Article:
Salt Lake Desert

Utah > Salt Lake Desert

The Great Salt Lake occupies 2,500 square miles of Utah northwest of Salt Lake City, though was once part of the much larger Lake Bonneville, which 18,000 years ago extended across 20,000 square miles including parts of Idaho and Nevada. The water level has declined rapidly on two occasions, once when the lake broke through the Sawtooth Mountains near Pocatello in Idaho and caused a devastating flood, and the average depth of the lake is now only around 30 feet. The position of the previous two high water levels can be seen on the hills around the Great Salt Lake - ancient wave-cut terraces make clear dark lines across the rocks, about 550 and 900 feet above the present level.

The Lake

The lake is famous for its high salinity (which varies between 10 and 25%), second only to the Dead Sea of Israel, but like the Salton Sea in California, the water tends to be rather smelly and this is not in general a place for swimming or sunbathing. However, a rather more spectacular sight is provided by the great expanse of salt flats, remnants of the former Lake Bonneville, that extend south and west from the lake - this huge desert is almost completely white and level for over a hundred miles in some directions. It is said to be possible to see the curvature of the Earth at the horizon.

The Desert

A large proportion of the Salt Lake Desert is used by the military; Hill Air Force Base to the north and the Wendover Gunnery Range to the south, and there have been many reports of the damage done to the land by the last 40 years of weapons testing. A large section between these two installations is still accessible though, and this is where I-80 crosses the desert. The interstate runs exactly east-west and is dead straight for almost 50 miles, between the Cedar Mountains to the east and Wendover on the Utah/Nevada border. The Great Salt Desert is well worth seeing - there is nothing else like it in America - although it is a long way from anything else scenically interesting.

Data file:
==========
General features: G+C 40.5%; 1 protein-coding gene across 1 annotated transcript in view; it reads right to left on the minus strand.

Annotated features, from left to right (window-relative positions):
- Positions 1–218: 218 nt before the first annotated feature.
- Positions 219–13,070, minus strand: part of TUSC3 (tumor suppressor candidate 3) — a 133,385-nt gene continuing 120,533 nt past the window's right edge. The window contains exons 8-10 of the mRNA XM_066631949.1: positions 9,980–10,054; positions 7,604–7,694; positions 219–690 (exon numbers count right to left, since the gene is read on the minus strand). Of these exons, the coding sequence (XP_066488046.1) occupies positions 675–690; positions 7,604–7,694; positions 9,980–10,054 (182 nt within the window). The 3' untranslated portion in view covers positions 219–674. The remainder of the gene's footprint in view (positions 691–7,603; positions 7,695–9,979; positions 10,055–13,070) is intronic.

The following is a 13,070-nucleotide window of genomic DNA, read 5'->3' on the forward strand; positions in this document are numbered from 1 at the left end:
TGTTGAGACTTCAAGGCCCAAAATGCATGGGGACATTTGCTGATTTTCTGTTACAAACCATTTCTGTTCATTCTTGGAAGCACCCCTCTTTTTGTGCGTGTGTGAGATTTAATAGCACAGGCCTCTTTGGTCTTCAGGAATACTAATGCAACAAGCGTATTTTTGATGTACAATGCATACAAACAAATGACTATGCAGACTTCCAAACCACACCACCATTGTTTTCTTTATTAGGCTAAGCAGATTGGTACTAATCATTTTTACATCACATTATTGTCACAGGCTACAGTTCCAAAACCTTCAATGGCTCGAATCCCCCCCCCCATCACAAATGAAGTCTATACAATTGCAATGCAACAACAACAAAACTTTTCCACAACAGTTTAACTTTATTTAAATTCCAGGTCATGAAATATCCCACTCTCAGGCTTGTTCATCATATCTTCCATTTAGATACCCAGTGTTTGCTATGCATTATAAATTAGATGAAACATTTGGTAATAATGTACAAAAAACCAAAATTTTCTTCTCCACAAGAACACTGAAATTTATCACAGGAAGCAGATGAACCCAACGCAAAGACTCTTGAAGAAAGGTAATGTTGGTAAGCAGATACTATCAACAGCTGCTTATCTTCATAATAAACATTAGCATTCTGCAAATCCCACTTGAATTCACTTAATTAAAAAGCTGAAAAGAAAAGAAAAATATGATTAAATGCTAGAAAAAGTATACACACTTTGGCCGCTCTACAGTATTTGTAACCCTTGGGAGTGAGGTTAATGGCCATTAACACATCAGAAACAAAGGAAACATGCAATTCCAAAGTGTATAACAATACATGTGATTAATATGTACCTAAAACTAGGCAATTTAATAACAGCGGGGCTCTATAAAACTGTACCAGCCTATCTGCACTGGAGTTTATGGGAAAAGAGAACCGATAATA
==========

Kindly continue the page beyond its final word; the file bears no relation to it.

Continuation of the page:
Interstate 80

Super 8 Wendover
Super 8 Wendover, overlooking the east edge of the desert
In some places the salt is covered by a small depth of water, and one good place to view the conditions is a rest area on the interstate, 10 miles east of Wendover at the NV/UT boundary; it is quite an experience to walk a short distance into the salty wasteland. The ground is covered by very sharp salt crystals, so paddling is best not done barefoot. The opposite rest area for eastbound traffic is less good since the Union Pacific railway partially blocks the view. Other good places to the photograph the desert include a frontage road south of the interstate (accessed from Wendover), the short Salt Flats Road that heads north from I-80 exit 4, or the unpaved Silver Island Mountain Road which follows along the north edge of the flats for many miles.

Bonneville Flats

Nearby attractions include the Bonneville Flats, which has a race track and was the location for the land speed records set during the 50s, 60s and 70s. Recent deterioration in the quality of the salt surface has meant that such records are now attempted in the very remote Black Rock Desert of northwest Nevada which has flatter and more reliable ground. Wendover has casinos, so that the good people of Utah can experience the pleasures of gambling, and since the town is a little higher than the desert it is possible to see for many miles across the salt flats.
Highlights: Vast salt plains, completely flat and pure white in color, bordering the Great Salt Lake to the west. Seen most easily from a rest area along interstate 80
Nearest city with hotels: Tooele (east), Wendover (west)
Management: BLM
Location: 40.740, -113.851 (rest area along I-80)
Seasons: All year
I-80 approaching the Salt Lake Desert
Nearby places Similar places

Interstate 80 - long drive across Nevada
Nearby places Similar places

Antelope Island State Park - mountainous island on the east side of the Great Salt Lake

Salton Sea - low, saline lake in Imperial Valley, southeast California

White Sands National Monument, New Mexico - a dazzling landscape of white gypsum sands



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